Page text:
Trump hugs children, serves food in visit to victims of Harvey
HOUSTON, Sept 2 (Reuters) - U.S. President Donald Trump tried on the role of "comforter-in-chief" on Saturday, playing with children in an evacuation center and passing out food and supplies to those in need after Hurricane Harvey's assault on Houston.
Trump, dealing with the first natural disaster of his 8-month-old presidency, comforted victims and thanked volunteers and first responders after being criticized earlier in the week for not showing sufficient empathy on his first trip to the storm-battered Texas coast.
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Trump, 71, was joined by his wife, Melania, as he passed out food and hugged, kissed and played with children at the "kid zone" in Houston's NRG Center, a 700,000-square-foot (65,000 square meter) facility that was turned in to the city's largest emergency shelter.
Trump appeared relaxed as he posed for photographs with volunteers and chatted with those relocated to the shelter alongside Texas Governor Greg Abbott.
"It has been a wonderful thing," Trump said of his meetings with the children as he helped serve food to evacuees amid shouts of "Thank you, sir."
Trump, who declared Sunday a national day of prayer, then went to a church in nearby Pearland, where he and his wife helped load half a dozen cars with boxes of supplies for victims. He said the volunteer work was "good exercise."
Trump also visited a neighborhood that had sustained flooding but had dried out to greet residents and praise them for doing "a fantastic job holding it together."
The visit came after a week of historic flooding in the area that killed at least 40 people, displaced more than 1 million and dumped as much as 50 inches (127 cm) of rain.
Trump asked Congress late on Friday for an initial $7.85 billion for hurricane recovery efforts. The request comes as Washington faces tough budget negotiations.
The trip may have political implications for Trump. According to the Reuters/Ipsos tracking poll, almost 59 percent of the public disapproves of Trump’s performance as president.
His initial trip was contrasted unfavorably with the reaction of former President Barack Obama, who became known as "comforter-in-chief" after mass shootings and the Sandy superstorm that hit New Jersey in 2012.
NOT HAMPERING RELIEF EFFORTS
With floodwaters still present, Trump had stayed clear of the Houston area on his trip to Texas on Tuesday, saying he did not want to hamper rescue efforts. Instead, he met with Cabinet members, state and local leaders and first responders in the state capital Austin and Corpus Christi, where Harvey first hit, focusing on the logistics of the government response.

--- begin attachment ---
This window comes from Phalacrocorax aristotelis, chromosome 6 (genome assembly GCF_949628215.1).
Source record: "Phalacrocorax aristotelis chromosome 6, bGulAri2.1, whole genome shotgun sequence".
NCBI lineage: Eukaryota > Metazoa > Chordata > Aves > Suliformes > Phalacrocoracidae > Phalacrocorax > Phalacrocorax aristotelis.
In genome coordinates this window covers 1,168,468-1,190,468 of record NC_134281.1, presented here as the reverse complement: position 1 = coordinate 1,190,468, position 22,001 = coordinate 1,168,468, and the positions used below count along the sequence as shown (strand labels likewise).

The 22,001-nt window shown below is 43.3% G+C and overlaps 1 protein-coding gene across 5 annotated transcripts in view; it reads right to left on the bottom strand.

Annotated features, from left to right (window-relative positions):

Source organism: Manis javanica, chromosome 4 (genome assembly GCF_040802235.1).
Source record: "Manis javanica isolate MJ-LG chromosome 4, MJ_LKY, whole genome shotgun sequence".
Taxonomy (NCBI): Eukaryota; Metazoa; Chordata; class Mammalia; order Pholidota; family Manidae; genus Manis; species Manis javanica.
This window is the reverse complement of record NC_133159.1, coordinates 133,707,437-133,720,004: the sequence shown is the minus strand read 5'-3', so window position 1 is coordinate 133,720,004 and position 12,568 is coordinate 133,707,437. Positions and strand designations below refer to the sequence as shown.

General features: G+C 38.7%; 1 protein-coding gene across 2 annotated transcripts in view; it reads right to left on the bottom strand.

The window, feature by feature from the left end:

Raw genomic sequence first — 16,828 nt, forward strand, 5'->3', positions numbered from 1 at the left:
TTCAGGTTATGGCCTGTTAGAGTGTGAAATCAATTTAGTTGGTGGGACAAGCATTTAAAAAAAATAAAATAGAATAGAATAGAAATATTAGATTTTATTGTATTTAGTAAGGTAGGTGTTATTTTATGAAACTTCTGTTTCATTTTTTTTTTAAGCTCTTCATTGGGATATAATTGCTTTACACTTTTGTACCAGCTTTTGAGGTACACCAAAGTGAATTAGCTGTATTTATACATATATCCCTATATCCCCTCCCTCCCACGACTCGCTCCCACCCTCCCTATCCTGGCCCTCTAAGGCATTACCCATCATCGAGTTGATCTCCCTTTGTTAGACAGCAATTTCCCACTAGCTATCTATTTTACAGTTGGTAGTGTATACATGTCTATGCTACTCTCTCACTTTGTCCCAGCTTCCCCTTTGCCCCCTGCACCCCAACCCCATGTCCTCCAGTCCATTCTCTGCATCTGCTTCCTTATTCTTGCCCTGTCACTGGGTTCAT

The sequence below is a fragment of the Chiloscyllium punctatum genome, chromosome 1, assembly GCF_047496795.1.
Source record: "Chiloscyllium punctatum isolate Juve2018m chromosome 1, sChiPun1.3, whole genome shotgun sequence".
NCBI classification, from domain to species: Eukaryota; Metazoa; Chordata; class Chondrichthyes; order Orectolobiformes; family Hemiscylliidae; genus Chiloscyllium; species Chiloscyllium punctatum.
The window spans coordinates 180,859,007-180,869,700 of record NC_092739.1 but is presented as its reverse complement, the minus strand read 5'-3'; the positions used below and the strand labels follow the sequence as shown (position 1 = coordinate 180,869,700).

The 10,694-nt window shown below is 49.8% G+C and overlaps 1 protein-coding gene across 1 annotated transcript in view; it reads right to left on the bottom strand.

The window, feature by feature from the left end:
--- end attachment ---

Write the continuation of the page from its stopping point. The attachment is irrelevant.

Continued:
Trump tweeted that he had seen "first hand the horror & devastation" from Harvey but reporters traveling with him said they saw no damage.
"That was reasonable criticism," said Matt Mackowiak, chairman of the Republican Party in Travis County, Texas, who has praised the Trump administration’s handling of the disaster.
On Saturday, some area residents - even one who had voted Democrat - said they believed Trump's visit was a positive.
"It raises the morale," Kevin Jason Hipolito, who identified himself as a Democrat, told reporters at the convention center. "When he went to Corpus I was like, 'Man he just forgot about us.' This shows a lot of support. It perks up morale."
But it remains a difficult task for Trump, a Republican businessman new to politics, to match expectations set by his predecessors of both parties who were widely considered politically deft at displaying solidarity and commitment to those suffering from disasters both natural and man-made.
"Is he going to help? Can he help?" Devon Harris, 37, a construction worker, said at the convention center. "I lost my home. My job is gone. My tools are gone. My car is gone. My life is gone. What is Trump going to do?"
Trump was cheered at both the convention center and a church he visited and appeared to crack a joke, perhaps at his own expense.
While donning gloves to serve food to victims of the disaster in a cafeteria, he commented "my hands are too big," referencing a meme from the presidential campaign in which the size of the candidate's hands were linked to his supposed virility by his opponents, including Republican Marco Rubio. (Reporting by Steve Holland in Houston and Yeganeh Torbati and Jim Oliphant in Washington; Writing by Dustin Volz; Editing by David Chance and Bill Trott)